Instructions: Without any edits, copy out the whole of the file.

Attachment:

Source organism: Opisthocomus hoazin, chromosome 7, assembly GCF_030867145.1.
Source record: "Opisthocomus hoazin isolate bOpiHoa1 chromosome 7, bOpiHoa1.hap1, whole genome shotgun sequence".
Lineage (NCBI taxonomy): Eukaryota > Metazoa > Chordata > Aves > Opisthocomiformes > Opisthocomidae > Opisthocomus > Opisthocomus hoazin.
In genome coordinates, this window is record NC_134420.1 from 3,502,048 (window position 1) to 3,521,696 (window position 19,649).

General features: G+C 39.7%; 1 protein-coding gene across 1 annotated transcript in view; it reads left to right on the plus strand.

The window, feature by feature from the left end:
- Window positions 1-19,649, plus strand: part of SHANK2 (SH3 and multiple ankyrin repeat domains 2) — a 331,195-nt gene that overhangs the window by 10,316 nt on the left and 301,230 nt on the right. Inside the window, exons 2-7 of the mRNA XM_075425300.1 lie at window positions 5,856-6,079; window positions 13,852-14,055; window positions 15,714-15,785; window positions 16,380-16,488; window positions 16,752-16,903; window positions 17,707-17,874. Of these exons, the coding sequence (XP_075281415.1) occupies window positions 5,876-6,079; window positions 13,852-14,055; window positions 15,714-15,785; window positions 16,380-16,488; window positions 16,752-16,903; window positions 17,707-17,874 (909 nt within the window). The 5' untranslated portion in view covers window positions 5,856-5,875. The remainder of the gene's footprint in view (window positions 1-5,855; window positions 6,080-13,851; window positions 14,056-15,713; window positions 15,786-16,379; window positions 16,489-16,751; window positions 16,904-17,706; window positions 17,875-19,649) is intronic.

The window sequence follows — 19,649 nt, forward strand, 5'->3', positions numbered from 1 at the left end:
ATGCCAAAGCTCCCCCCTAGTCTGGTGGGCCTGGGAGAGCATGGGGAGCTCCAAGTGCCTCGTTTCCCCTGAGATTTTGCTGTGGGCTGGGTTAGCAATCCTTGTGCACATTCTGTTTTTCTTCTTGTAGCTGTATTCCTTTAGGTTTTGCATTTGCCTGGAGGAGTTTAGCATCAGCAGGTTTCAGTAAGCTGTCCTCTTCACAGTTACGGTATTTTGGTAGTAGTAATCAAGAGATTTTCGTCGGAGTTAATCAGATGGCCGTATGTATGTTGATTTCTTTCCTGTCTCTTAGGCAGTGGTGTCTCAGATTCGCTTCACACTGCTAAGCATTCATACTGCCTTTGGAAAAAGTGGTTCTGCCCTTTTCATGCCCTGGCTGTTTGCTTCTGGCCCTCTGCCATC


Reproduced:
Source organism: Opisthocomus hoazin, chromosome 7, assembly GCF_030867145.1.
Source record: "Opisthocomus hoazin isolate bOpiHoa1 chromosome 7, bOpiHoa1.hap1, whole genome shotgun sequence".
Lineage (NCBI taxonomy): Eukaryota > Metazoa > Chordata > Aves > Opisthocomiformes > Opisthocomidae > Opisthocomus > Opisthocomus hoazin.
In genome coordinates, this window is record NC_134420.1 from 3,502,048 (window position 1) to 3,521,696 (window position 19,649).

General features: G+C 39.7%; 1 protein-coding gene across 1 annotated transcript in view; it reads left to right on the plus strand.

The window, feature by feature from the left end:
- Window positions 1-19,649, plus strand: part of SHANK2 (SH3 and multiple ankyrin repeat domains 2) — a 331,195-nt gene that overhangs the window by 10,316 nt on the left and 301,230 nt on the right. Inside the window, exons 2-7 of the mRNA XM_075425300.1 lie at window positions 5,856-6,079; window positions 13,852-14,055; window positions 15,714-15,785; window positions 16,380-16,488; window positions 16,752-16,903; window positions 17,707-17,874. Of these exons, the coding sequence (XP_075281415.1) occupies window positions 5,876-6,079; window positions 13,852-14,055; window positions 15,714-15,785; window positions 16,380-16,488; window positions 16,752-16,903; window positions 17,707-17,874 (909 nt within the window). The 5' untranslated portion in view covers window positions 5,856-5,875. The remainder of the gene's footprint in view (window positions 1-5,855; window positions 6,080-13,851; window positions 14,056-15,713; window positions 15,786-16,379; window positions 16,489-16,751; window positions 16,904-17,706; window positions 17,875-19,649) is intronic.

The window sequence follows — 19,649 nt, forward strand, 5'->3', positions numbered from 1 at the left end:
ATGCCAAAGCTCCCCCCTAGTCTGGTGGGCCTGGGAGAGCATGGGGAGCTCCAAGTGCCTCGTTTCCCCTGAGATTTTGCTGTGGGCTGGGTTAGCAATCCTTGTGCACATTCTGTTTTTCTTCTTGTAGCTGTATTCCTTTAGGTTTTGCATTTGCCTGGAGGAGTTTAGCATCAGCAGGTTTCAGTAAGCTGTCCTCTTCACAGTTACGGTATTTTGGTAGTAGTAATCAAGAGATTTTCGTCGGAGTTAATCAGATGGCCGTATGTATGTTGATTTCTTTCCTGTCTCTTAGGCAGTGGTGTCTCAGATTCGCTTCACACTGCTAAGCATTCATACTGCCTTTGGAAAAAGTGGTTCTGCCCTTTTCATGCCCTGGCTGTTTGCTTCTGGCCCTCTGCCATC